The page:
Cyber criminals appear to be economising by looking to cheaper methods of attack to cut malware costs, according to security firm Kaspersky Lab.
Researchers believe 2015 has seen demand for new malicious software reach saturation point, with the average number of new malware files detected on a daily basis falling by 325,000 in 2014 to 310,000 in 2015.
Kaspersky Lab researchers believe this is mainly due to the fact that coding new malware is expensive and cybercriminals have realised they can get equally good results using intrusive advertising programs or legitimate digital signatures in their attacks.
This approach appears to be working because, despite the cost-cutting in malware production in 2015, the number of users attacked by cybercriminals increased by 5%.
Between 2012 and 2013, there was a rapid increase in the number of new malicious files detected every day, increasing from 200,000 to 315,000 in 2013.
However, researchers said things started to slow down after that, with the total increasing by just 10,000 files a day in 2014, before falling by 15,000 a day in 2015.
Cybercriminals in search of a quick return appear to have decided that the cost of complex coding tools such as rootkits, bootkits or replicating viruses are eating into their revenue.
The researchers note that these complex tools can cost tens of thousands of pounds to develop and can be detected by increasingly sophisticated antivirus software.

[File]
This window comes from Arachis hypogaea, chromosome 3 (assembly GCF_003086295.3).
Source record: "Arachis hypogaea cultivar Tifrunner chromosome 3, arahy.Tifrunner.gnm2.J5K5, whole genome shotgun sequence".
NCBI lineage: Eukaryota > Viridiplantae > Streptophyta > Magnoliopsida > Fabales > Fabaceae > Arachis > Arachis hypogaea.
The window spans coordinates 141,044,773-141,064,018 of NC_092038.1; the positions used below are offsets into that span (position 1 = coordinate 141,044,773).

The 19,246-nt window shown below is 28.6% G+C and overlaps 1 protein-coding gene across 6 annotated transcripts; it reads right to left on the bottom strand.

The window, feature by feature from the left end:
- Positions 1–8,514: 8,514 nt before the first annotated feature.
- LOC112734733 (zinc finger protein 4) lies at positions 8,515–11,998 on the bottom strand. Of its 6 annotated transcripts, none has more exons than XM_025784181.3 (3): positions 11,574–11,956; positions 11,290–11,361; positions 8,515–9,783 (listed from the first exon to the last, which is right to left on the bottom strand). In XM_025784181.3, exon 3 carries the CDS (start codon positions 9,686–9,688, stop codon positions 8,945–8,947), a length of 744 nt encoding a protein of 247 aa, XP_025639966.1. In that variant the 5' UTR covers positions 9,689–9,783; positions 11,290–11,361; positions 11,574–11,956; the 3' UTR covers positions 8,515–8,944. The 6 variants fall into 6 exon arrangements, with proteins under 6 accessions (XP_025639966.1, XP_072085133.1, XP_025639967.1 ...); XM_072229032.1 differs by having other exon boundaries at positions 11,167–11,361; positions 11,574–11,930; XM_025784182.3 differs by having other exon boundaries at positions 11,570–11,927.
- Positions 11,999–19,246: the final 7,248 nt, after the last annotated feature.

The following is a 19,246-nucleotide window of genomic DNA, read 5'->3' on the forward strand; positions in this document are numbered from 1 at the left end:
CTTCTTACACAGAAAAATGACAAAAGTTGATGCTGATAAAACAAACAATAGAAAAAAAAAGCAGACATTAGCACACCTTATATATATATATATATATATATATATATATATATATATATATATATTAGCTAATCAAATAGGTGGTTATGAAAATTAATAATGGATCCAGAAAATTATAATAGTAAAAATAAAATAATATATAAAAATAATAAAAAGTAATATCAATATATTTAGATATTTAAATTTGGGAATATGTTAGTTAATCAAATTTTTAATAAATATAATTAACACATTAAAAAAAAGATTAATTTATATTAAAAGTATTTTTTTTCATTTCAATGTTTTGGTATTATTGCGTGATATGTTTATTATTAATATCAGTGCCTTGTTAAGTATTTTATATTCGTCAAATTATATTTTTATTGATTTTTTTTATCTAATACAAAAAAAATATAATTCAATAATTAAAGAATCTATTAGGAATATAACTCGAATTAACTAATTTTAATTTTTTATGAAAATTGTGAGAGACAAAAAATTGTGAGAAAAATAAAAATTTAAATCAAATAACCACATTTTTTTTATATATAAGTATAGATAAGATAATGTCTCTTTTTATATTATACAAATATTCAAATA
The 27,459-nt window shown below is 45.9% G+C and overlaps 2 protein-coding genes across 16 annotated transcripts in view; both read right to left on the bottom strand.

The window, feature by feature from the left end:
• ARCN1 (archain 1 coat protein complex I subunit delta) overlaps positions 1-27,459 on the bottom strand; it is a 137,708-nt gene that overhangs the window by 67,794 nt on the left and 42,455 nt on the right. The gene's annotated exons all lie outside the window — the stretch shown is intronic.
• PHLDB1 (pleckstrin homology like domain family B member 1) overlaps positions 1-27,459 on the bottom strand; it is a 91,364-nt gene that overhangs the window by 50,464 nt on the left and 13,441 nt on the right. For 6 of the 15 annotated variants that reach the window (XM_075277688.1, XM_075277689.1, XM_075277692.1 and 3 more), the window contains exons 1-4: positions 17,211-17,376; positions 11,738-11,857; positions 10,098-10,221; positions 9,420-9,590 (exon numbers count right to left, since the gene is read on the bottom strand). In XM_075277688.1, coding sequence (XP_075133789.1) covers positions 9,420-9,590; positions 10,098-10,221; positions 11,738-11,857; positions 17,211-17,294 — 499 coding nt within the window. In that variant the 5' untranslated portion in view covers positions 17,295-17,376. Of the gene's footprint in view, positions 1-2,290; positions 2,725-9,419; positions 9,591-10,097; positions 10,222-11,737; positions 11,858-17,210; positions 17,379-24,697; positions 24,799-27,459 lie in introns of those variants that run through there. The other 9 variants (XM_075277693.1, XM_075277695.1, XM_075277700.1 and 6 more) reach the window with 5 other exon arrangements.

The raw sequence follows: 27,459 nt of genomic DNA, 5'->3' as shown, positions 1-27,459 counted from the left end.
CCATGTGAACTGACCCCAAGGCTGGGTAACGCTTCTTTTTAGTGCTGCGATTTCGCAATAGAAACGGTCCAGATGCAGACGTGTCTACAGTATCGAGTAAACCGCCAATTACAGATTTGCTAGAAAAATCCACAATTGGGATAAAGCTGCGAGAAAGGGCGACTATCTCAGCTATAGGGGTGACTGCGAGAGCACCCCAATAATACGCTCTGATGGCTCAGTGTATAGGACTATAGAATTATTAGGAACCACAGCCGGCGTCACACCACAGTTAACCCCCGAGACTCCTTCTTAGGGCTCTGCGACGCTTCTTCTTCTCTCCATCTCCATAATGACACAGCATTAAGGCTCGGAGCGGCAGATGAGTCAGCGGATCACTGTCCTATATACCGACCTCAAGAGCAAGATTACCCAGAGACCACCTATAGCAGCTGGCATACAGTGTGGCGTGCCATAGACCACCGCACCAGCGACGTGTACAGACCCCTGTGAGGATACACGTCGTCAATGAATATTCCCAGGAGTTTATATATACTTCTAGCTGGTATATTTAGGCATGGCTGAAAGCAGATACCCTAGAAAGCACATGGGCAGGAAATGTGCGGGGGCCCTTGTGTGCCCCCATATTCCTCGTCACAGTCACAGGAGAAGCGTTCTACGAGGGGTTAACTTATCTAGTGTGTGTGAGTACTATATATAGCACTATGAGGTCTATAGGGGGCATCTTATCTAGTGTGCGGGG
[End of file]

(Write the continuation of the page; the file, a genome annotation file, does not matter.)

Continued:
As a result, 2015 saw adware become more prominent, marking an evolution in cybercriminal tactics, with many now acting almost as businesses, engaged in selling quasi-legitimate commercial software, activity and other “essentials”.
Another related trend is the increased abuse of use of bought or stolen legal certificates for digital products to deceive security software.
“Cybercrime has lost the last touch of romance. Today, malware is created, bought and resold for specific tasks,” said Vyacheslav Zakorzhevsky, head of the anti-malware team at Kaspersky Lab.
“The commercial malware market has settled and is evolving towards simplification,” he said.
Looking ahead to 2016, Kaspersky Lab researchers expect a decrease in the emphasis on persistence, placing a greater focus on memory-resident or fileless malware.
“The idea will be to reduce the traces left on an infected system and thus avoid detection altogether,” said Juan Andrés Guerrero-Saade, senior security researcher at Kaspersky Lab’s Global Research and Analysis Team (GReAT).
He also expects a reduction in the emphasis on advanced malware. “Rather than investing in bootkits, rootkits and custom malware that gets burned by research teams, we expect an increase in the repurposing of off-the-shelf malware.
“Not only does this mean that the malware platform isn’t burned upon discovery, but it also has the added benefit of hiding the actor and his intentions in a larger crowd of mundane uses for a commercially available remote access Trojan (RAT),” he wrote in a blogpost .
Kaspersky Lab researchers expect to see the success of ransomware continue and spread to new platforms like mobile, Mac OSX and the internet of things. They expect cyber criminals to set their sights on payment systems such as Apple Pay and Android Pay, as well as stock exchanges and, as attacks on security vendors rise, they foresee attackers compromising industry-standard reverse-engineering tools like IDA and Hiew, debugging tools like OllyDbg and WinDbg, or virtualisation tools like the VMware suite and VirtualBox.